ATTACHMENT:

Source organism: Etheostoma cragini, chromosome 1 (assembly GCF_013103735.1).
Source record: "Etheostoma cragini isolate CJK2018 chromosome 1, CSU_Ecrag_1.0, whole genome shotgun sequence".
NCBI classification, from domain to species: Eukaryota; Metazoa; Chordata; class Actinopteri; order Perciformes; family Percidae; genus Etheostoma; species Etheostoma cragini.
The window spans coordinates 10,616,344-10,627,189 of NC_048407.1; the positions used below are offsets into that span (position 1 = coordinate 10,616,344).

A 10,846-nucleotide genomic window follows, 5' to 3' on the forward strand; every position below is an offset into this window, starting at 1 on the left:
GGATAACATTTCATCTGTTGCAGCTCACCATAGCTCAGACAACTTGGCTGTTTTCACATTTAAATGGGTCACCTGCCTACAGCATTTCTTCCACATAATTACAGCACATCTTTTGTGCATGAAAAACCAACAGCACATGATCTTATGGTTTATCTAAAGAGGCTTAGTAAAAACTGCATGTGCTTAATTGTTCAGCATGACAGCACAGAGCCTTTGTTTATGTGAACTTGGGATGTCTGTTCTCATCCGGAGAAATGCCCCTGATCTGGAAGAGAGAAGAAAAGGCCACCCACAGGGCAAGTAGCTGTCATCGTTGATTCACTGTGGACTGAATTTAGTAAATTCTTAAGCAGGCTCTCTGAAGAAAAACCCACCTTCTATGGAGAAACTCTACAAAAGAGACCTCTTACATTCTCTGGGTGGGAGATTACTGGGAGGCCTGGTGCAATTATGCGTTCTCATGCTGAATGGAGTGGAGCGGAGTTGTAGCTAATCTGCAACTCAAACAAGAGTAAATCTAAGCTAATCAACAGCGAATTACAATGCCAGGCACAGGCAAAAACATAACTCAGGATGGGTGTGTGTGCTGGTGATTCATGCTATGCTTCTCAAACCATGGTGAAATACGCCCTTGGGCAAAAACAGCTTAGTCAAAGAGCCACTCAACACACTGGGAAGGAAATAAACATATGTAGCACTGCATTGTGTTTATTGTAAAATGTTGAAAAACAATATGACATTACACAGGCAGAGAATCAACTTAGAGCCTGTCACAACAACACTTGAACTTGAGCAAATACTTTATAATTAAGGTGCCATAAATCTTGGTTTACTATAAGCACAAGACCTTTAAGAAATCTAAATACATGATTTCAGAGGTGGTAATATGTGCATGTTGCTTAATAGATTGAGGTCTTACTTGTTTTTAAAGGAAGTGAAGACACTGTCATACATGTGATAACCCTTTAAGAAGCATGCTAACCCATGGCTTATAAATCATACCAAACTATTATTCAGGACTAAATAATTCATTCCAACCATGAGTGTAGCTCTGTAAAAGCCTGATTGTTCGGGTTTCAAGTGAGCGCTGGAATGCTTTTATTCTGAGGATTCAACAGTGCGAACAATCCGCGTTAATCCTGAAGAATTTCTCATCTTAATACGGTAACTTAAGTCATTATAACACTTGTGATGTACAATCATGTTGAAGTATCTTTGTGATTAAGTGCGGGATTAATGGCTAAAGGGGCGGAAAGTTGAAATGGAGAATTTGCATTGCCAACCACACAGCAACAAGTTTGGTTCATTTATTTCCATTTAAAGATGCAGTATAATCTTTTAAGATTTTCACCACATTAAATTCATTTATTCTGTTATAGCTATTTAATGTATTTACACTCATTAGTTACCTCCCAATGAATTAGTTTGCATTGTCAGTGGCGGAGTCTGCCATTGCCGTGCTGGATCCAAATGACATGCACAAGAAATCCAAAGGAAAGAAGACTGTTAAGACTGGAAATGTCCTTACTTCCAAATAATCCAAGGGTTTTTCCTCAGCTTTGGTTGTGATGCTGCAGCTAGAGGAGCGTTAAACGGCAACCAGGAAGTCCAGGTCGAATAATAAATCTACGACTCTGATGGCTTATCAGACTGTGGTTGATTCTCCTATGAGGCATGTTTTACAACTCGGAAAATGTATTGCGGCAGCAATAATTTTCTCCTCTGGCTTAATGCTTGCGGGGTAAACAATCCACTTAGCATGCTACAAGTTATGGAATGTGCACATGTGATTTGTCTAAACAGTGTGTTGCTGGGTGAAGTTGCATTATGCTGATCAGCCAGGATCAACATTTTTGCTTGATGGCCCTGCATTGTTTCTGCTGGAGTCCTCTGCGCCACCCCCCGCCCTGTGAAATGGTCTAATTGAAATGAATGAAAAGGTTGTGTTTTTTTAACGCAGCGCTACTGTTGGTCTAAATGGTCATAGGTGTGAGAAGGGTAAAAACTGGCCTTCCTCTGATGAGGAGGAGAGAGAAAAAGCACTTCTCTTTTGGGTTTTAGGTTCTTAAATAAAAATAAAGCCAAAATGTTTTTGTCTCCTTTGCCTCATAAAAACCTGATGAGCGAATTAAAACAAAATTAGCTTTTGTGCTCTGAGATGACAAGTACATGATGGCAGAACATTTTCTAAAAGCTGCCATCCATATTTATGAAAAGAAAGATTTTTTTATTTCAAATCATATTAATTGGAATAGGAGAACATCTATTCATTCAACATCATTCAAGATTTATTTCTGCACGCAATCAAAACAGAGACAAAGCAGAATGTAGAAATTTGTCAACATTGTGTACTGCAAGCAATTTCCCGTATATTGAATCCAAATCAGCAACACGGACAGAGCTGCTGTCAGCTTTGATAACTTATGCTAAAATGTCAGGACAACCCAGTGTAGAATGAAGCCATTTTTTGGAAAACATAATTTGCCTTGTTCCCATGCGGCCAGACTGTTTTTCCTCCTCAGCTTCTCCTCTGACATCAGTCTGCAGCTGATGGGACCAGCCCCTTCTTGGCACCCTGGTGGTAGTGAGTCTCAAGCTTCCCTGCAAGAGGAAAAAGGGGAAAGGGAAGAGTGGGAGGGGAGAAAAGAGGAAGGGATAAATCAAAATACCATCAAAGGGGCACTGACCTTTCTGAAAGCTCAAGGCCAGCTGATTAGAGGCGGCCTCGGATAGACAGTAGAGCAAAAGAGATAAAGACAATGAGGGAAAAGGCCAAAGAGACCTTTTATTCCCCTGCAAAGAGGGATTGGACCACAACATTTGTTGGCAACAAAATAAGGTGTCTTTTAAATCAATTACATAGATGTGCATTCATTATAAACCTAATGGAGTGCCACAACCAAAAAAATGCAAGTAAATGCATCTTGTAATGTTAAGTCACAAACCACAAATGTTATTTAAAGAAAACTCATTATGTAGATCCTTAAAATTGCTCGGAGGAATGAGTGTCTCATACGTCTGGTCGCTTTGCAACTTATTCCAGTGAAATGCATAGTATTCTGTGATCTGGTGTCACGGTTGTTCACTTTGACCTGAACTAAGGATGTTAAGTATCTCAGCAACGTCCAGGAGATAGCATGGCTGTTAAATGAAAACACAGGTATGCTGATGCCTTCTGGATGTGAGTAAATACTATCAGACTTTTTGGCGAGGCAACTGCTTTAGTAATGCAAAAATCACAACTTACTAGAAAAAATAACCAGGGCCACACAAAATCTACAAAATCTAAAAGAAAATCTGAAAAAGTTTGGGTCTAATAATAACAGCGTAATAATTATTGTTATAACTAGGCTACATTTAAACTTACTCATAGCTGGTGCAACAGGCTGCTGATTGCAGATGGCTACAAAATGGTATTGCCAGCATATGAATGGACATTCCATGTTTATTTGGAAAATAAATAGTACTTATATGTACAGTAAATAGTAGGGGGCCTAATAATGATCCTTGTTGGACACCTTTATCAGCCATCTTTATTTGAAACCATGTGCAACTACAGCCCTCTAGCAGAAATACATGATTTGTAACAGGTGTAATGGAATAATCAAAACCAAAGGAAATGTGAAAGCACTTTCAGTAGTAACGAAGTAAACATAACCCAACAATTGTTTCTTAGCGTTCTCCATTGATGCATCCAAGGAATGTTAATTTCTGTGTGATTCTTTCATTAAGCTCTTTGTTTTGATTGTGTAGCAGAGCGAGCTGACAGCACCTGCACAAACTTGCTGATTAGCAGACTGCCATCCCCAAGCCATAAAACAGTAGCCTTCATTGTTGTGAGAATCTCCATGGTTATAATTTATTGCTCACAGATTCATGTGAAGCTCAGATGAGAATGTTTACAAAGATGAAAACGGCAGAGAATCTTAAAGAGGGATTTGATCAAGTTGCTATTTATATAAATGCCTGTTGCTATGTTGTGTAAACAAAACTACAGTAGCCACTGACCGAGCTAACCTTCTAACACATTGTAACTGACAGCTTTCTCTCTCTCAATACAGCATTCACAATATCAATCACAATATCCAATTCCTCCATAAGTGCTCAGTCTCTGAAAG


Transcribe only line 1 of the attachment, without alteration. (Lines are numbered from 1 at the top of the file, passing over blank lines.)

Source organism: Etheostoma cragini, chromosome 1 (assembly GCF_013103735.1).